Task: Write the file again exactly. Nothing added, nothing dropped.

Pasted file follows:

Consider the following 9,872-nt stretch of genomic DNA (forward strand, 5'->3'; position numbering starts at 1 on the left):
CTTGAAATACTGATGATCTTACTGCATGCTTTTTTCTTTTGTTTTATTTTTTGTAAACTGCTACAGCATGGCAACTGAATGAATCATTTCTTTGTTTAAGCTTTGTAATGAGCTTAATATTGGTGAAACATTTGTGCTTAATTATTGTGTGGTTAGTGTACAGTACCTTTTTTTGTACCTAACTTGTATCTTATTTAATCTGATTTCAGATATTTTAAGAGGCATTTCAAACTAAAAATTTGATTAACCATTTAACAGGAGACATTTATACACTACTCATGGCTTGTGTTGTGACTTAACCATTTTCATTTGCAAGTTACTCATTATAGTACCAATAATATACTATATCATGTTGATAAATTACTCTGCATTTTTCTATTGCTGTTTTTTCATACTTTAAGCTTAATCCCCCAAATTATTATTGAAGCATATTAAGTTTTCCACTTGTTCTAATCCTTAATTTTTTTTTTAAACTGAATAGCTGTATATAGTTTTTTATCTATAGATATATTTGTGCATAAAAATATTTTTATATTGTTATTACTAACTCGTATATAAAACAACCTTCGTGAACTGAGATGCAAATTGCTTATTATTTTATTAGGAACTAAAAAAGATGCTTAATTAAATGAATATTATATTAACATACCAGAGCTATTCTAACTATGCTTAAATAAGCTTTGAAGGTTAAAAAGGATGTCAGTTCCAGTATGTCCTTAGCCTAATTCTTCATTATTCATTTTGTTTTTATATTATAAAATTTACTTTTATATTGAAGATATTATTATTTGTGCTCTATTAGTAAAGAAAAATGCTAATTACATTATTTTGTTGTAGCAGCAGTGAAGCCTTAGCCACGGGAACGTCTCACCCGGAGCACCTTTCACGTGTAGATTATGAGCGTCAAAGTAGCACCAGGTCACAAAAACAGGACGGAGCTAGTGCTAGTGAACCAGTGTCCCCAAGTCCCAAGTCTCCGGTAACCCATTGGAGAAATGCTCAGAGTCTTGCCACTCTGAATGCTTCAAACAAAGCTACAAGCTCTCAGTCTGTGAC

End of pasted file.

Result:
Consider the following 9,872-nt stretch of genomic DNA (forward strand, 5'->3'; position numbering starts at 1 on the left):
CTTGAAATACTGATGATCTTACTGCATGCTTTTTTCTTTTGTTTTATTTTTTGTAAACTGCTACAGCATGGCAACTGAATGAATCATTTCTTTGTTTAAGCTTTGTAATGAGCTTAATATTGGTGAAACATTTGTGCTTAATTATTGTGTGGTTAGTGTACAGTACCTTTTTTTGTACCTAACTTGTATCTTATTTAATCTGATTTCAGATATTTTAAGAGGCATTTCAAACTAAAAATTTGATTAACCATTTAACAGGAGACATTTATACACTACTCATGGCTTGTGTTGTGACTTAACCATTTTCATTTGCAAGTTACTCATTATAGTACCAATAATATACTATATCATGTTGATAAATTACTCTGCATTTTTCTATTGCTGTTTTTTCATACTTTAAGCTTAATCCCCCAAATTATTATTGAAGCATATTAAGTTTTCCACTTGTTCTAATCCTTAATTTTTTTTTTAAACTGAATAGCTGTATATAGTTTTTTATCTATAGATATATTTGTGCATAAAAATATTTTTATATTGTTATTACTAACTCGTATATAAAACAACCTTCGTGAACTGAGATGCAAATTGCTTATTATTTTATTAGGAACTAAAAAAGATGCTTAATTAAATGAATATTATATTAACATACCAGAGCTATTCTAACTATGCTTAAATAAGCTTTGAAGGTTAAAAAGGATGTCAGTTCCAGTATGTCCTTAGCCTAATTCTTCATTATTCATTTTGTTTTTATATTATAAAATTTACTTTTATATTGAAGATATTATTATTTGTGCTCTATTAGTAAAGAAAAATGCTAATTACATTATTTTGTTGTAGCAGCAGTGAAGCCTTAGCCACGGGAACGTCTCACCCGGAGCACCTTTCACGTGTAGATTATGAGCGTCAAAGTAGCACCAGGTCACAAAAACAGGACGGAGCTAGTGCTAGTGAACCAGTGTCCCCAAGTCCCAAGTCTCCGGTAACCCATTGGAGAAATGCTCAGAGTCTTGCCACTCTGAATGCTTCAAACAAAGCTACAAGCTCTCAGTCTGTGAC